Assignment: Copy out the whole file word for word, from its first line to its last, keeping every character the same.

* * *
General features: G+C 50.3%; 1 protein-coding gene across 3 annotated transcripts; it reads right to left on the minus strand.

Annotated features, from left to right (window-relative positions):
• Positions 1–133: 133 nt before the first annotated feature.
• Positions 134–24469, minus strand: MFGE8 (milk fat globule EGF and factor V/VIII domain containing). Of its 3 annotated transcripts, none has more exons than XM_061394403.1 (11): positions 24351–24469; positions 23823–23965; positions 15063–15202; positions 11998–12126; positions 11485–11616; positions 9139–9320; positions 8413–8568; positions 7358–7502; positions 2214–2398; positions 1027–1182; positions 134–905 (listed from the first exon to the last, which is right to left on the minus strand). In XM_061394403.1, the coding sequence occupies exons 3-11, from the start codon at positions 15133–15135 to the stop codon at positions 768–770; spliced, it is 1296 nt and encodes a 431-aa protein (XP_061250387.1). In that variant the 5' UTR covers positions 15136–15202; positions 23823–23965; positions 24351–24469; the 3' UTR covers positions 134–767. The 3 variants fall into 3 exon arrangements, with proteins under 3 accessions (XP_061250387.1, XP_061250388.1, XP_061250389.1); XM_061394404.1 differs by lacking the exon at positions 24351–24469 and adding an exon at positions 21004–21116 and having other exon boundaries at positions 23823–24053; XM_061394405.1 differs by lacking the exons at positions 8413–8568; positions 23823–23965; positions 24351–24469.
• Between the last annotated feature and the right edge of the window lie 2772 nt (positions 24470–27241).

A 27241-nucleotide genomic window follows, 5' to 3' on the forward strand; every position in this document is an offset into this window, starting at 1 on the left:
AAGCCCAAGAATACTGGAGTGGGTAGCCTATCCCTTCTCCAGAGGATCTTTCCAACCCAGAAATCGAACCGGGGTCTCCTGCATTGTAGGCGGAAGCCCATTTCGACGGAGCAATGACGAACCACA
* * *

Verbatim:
General features: G+C 50.3%; 1 protein-coding gene across 3 annotated transcripts; it reads right to left on the minus strand.

Annotated features, from left to right (window-relative positions):
• Positions 1–133: 133 nt before the first annotated feature.
• Positions 134–24469, minus strand: MFGE8 (milk fat globule EGF and factor V/VIII domain containing). Of its 3 annotated transcripts, none has more exons than XM_061394403.1 (11): positions 24351–24469; positions 23823–23965; positions 15063–15202; positions 11998–12126; positions 11485–11616; positions 9139–9320; positions 8413–8568; positions 7358–7502; positions 2214–2398; positions 1027–1182; positions 134–905 (listed from the first exon to the last, which is right to left on the minus strand). In XM_061394403.1, the coding sequence occupies exons 3-11, from the start codon at positions 15133–15135 to the stop codon at positions 768–770; spliced, it is 1296 nt and encodes a 431-aa protein (XP_061250387.1). In that variant the 5' UTR covers positions 15136–15202; positions 23823–23965; positions 24351–24469; the 3' UTR covers positions 134–767. The 3 variants fall into 3 exon arrangements, with proteins under 3 accessions (XP_061250387.1, XP_061250388.1, XP_061250389.1); XM_061394404.1 differs by lacking the exon at positions 24351–24469 and adding an exon at positions 21004–21116 and having other exon boundaries at positions 23823–24053; XM_061394405.1 differs by lacking the exons at positions 8413–8568; positions 23823–23965; positions 24351–24469.
• Between the last annotated feature and the right edge of the window lie 2772 nt (positions 24470–27241).

A 27241-nucleotide genomic window follows, 5' to 3' on the forward strand; every position in this document is an offset into this window, starting at 1 on the left:
AAGCCCAAGAATACTGGAGTGGGTAGCCTATCCCTTCTCCAGAGGATCTTTCCAACCCAGAAATCGAACCGGGGTCTCCTGCATTGTAGGCGGAAGCCCATTTCGACGGAGCAATGACGAACCACA